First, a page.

A look at how PCA has impacted the public sector banks till now: According to data collated by Kotak Mutual Fund, the public sector PCA banks have seen their market share in advances decline from 23% in FY16 to 17% in FY18, with majority of the lost market share being picked up private sector banks. Put simply, this means till 2015-16, when these banks were continuing to do business as usual, they accounted for a fourth of all advances but by March this year, their share in total advances fell to almost a sixth.

During the same time period, those public sector banks which were not put under PCA saw their share in advances rise, from 45% t 46.1%. It is obvious that the private banks made most of the lending restrictions on PCA banks since their share in advances jumped from 24% to 29.5% in the same two-year period.

The Kotak data further show that these PCA banks have also seen a massive decline in deposits – from accounting for more than fourth of all deposits, these banks now account for less than a fifth.

Who has gained from restrictions imposed on public sector banks? The private ones, which have seen their share of deposits rise from almost a fifth of the market to over a fourth of the market between 2015-16 and 2017-18. This decline in deposits with PSU banks under the PCA framework is what has been causing the overall credit squeeze, leading the government’s drive to get some banks out of lending restrictions.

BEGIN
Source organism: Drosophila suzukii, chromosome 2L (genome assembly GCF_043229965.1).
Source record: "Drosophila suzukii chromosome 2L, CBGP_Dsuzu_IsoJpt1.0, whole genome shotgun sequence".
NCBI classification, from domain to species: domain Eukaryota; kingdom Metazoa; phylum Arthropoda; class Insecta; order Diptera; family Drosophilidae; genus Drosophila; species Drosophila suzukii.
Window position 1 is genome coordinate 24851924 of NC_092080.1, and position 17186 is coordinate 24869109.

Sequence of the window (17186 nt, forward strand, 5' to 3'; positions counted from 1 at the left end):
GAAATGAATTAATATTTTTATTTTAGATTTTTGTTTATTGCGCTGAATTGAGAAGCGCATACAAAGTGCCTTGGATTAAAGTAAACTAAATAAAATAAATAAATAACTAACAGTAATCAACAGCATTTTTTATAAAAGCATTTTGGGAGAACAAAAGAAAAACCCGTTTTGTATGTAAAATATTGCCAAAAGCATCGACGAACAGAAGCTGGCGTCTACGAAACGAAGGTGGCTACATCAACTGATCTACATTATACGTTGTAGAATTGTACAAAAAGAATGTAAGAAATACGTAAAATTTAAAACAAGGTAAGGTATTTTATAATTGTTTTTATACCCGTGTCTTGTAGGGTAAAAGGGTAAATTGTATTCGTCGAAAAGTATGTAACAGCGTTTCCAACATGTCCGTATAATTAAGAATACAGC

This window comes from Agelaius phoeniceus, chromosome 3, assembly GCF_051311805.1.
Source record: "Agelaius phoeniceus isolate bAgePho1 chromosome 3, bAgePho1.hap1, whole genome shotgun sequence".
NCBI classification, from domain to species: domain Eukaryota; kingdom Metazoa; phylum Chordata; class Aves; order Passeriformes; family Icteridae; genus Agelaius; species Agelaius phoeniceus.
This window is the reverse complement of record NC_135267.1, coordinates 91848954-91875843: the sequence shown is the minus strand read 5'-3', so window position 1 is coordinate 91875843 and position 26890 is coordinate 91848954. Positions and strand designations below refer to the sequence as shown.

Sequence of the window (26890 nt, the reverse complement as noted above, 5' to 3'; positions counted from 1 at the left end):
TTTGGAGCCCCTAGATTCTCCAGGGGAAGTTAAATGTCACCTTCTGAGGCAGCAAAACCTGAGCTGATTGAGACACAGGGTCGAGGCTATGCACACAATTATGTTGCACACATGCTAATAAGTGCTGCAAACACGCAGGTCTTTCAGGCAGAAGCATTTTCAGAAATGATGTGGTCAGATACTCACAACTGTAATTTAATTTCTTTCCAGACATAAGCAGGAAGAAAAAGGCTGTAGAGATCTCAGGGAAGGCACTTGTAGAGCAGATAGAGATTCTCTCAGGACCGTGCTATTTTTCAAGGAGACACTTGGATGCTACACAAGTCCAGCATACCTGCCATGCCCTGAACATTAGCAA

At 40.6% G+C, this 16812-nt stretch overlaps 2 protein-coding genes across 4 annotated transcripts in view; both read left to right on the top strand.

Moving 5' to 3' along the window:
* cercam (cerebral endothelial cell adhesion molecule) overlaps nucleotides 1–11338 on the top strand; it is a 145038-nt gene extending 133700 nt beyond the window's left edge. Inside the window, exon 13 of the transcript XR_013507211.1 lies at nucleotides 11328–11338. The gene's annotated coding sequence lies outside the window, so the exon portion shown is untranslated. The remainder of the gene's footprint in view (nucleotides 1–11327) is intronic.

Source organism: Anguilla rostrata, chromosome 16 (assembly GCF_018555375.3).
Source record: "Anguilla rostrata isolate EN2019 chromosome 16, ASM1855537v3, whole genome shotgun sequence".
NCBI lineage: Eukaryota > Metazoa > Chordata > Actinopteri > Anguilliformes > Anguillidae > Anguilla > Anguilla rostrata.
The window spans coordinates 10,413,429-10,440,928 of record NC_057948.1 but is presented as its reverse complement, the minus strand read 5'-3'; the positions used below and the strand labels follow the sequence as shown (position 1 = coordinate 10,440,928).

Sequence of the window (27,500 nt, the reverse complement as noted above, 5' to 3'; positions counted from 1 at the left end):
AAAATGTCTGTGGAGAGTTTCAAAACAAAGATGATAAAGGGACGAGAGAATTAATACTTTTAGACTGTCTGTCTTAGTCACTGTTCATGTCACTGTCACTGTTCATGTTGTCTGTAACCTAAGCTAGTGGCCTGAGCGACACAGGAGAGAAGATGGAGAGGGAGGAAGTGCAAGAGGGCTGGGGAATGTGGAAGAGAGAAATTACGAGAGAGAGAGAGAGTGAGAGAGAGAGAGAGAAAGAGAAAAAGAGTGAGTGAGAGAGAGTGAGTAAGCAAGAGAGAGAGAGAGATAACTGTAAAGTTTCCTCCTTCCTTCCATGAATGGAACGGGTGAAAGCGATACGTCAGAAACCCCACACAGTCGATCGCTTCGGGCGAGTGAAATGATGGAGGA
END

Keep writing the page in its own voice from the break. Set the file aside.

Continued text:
In his speech, Acharya explained at length why the PSU PCA banks face lending restrictions (there is no bar on retail deposit taking), how this has not impacted the overall banking sector lending, that there continues to be healthy growth in credit flow from the banking sector as a whole and how the implementation of PCA norms is already helping stressed banks.

So is the RBI right or is the government’s insistence at relaxing norms a correct approach? Acharya not only spoke strongly in favour of the efficacy of the revised PCA framework, he also explained in detail how restrictions have already begun showing positive results. An important objective of the PCA is to limit further losses and prevent erosion of bank capital, thereby setting the stage for structural interventions to be implemented.

Acharya acknowledged that advances by these banks are in the negative territory now, adding that this was the intended purpose, “the required medicine to prevent further haemorrhaging”.

He also rubbished the suggestion that imposition of the PCA has starved the Indian economy of credit, saying “There is little factual basis for this assertion, either for the overall economy or at sectoral level…..the reduction in lending at PCA banks is being more than offset by credit growth at healthier banks. This is indeed what one wants – efficient reallocation of credit for the real economy with a financially stable distribution of risks across bank balance-sheets. Indeed, the funding for the economy as a whole has become diversified over this period, also due to the growth of capital markets.”

Responding to calls for more lending by PCA banks to large industries, Acharya said many of these industries were heavily indebted to start with and were anyway going through a deleveraging process under the IBC. So according to the RBI, the bitter pill being administered to PCA banks is working not just for these banks but also benefiting the entire banking sector as also you and me, the Indian taxpayer. The government may do well to heed the RBI on this matter.

(The author is a senior journalist. Views are personal.)